IPS’ referendum raises the stakes in charter schools’ fight for local funding

More than a year after Indianapolis Public Schools won a successful tax referendum that brought an influx of extra funding, the district still doesn’t have a clear plan for sharing that money with independently managed schools in its network.

While the 2018 operating referendum has resulted in traditional public schools getting millions of extra dollars in increased salaries for teachers and administrators, the district’s 14 innovation charter schools have not gotten extra cash from the referendum, which is expected to raise about $27.5 million a year over the next eight years.

When Indiana districts raise revenue through operating referendums, the money is not typically shared with charter schools, which do not get local funding from property taxes. But the Indianapolis Public Schools innovation network complicates the equation because although they are managed independently, the schools are considered part of the district.

Superintendent Aleesia Johnson said the administration is still assessing whether innovation charter schools should get access to operating referendum funds. She wants to ensure the money is spread “in a way that’s equitable for all schools in our family,” Johnson said.

Innovation school enrollment and academic results are counted as part of IPS, and some of their supporters say the schools should be treated the same as other campuses. But others contend that when voters approved the tax, they intended to give money to neighborhood schools — not charter schools. Because teachers at innovation schools don’t work directly for the district, they cannot join the union and are not covered by the same contract.

“As they think about funding challenges and future referenda — this needs to be clear at the front end,” said Mark Fisher, chief policy officer for the Indy Chamber.

Fisher argued that the district needs to find a way of sharing the referendum money. “Those are the district’s kids,” he said. “We have to see innovation schools … as part of the overall system.”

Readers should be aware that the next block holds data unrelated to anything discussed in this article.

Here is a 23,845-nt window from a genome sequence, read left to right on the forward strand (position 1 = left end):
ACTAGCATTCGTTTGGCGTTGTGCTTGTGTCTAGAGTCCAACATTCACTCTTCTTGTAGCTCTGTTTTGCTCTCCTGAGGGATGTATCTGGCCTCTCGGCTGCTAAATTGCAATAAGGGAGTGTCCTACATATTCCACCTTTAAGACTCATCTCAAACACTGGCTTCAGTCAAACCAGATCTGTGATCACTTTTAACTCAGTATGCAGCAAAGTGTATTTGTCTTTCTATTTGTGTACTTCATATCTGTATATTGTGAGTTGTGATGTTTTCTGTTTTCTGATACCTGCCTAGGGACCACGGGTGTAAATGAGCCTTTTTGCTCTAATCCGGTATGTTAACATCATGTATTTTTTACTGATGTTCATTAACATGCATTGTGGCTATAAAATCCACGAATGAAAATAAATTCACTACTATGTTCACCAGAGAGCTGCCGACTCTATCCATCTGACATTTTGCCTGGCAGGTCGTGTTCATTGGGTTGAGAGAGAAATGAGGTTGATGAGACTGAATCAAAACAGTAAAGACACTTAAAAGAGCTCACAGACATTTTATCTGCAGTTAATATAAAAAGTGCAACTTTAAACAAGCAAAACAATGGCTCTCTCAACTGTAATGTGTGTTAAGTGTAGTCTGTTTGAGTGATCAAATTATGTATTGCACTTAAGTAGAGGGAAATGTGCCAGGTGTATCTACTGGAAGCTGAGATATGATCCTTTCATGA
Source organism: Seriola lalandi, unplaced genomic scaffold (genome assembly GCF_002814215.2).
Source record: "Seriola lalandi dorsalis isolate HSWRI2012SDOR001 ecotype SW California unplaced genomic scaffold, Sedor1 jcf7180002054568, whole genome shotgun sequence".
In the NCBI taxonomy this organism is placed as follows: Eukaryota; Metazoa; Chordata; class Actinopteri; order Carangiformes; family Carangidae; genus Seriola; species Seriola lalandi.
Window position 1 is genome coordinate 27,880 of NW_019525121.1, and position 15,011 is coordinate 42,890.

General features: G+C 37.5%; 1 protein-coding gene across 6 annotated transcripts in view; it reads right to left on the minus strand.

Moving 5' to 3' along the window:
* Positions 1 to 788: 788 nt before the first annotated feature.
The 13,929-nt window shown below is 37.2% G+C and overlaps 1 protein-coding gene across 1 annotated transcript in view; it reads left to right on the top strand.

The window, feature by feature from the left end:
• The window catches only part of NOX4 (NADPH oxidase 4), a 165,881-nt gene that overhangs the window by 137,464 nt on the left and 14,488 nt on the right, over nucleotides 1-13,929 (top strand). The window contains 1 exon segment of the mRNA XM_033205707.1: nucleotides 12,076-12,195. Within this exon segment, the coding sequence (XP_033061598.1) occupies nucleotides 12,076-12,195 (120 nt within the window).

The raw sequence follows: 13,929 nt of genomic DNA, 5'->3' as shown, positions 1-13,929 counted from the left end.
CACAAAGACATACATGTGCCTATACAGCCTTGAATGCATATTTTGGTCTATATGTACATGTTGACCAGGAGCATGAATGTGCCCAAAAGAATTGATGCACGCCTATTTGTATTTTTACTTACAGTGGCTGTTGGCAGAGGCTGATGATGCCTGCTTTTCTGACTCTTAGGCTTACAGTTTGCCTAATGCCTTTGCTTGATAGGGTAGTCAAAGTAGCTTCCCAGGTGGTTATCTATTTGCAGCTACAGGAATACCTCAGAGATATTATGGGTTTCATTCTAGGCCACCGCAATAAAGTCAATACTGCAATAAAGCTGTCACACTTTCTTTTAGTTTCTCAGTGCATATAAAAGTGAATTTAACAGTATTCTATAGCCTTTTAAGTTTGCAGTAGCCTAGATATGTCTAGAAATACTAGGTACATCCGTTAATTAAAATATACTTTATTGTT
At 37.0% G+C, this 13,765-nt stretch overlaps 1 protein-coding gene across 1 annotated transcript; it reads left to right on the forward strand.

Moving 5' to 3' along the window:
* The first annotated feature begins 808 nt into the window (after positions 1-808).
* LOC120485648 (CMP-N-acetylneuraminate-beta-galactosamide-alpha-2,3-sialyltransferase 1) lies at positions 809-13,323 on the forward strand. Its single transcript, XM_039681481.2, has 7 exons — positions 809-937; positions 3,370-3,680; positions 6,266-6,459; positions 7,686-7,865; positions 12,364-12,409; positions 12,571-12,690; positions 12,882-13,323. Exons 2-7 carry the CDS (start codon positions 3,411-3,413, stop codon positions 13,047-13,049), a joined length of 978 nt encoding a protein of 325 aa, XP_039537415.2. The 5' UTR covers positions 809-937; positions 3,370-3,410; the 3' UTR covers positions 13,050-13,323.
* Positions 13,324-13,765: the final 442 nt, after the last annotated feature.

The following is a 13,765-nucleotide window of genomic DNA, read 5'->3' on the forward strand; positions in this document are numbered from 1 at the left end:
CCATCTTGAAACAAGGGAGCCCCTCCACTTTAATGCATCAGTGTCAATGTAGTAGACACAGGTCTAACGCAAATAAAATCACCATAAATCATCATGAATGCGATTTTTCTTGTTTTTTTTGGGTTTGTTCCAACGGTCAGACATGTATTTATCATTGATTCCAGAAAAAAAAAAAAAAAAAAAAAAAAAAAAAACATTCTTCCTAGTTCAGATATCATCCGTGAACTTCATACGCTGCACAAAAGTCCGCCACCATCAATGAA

Whether charter schools should get access to property tax revenue has been a point of contention in Indiana for years. The creation of innovation schools has opened a door, and there are indications that some district leaders are willing to share local money.

A separate facilities referendum is benefiting schools that occupy district buildings regardless of whether they are charter or traditional district schools. And IPS is giving local property tax revenue to an increasing number of charter schools by funding transportation, a service that’s historically been paid for with property tax money. Over the past year, the school board has approved deals to help underwrite the cost of busing students at charter schools that are in the innovation network and housed in district facilities, either by providing free transportation or by giving schools money to offset the cost.

School board member Elizabeth Gore opposes sharing property taxes with innovation charter schools because she said her constituents voted for referendum dollars to be used in traditional IPS schools. “It’s kind of a gray area that I think the board needs to discuss,” she said.

The term innovation encompasses an array of schools with different relationships to the district. Some are managed by nonprofits and closely tied to IPS — which provides essential services, such as special education — and receive funding through the same formula as neighborhood schools. Those campuses are already receiving money from the referendum.

Most of the schools in the network, however, are charter schools, which have legal authority to run independently and have not received operating revenue from the referendum. Some of those schools get buildings and services from the district, while a small number have their own buildings and only a tenuous connection with the school system.

Purdue Polytechnic High School, an innovation school that doesn’t receive space or services from the district, has not gotten money from the referendum, said Scott Bess, the head of schools. The school is boosting salaries for teachers to stay competitive with IPS, but without the referendum money, they have had to make cuts in other areas, Bess said.

“I’m thrilled they got the money,” Bess said. Ultimately, however, “our parents are paying higher taxes now to support improved educational opportunities for children other than their own.”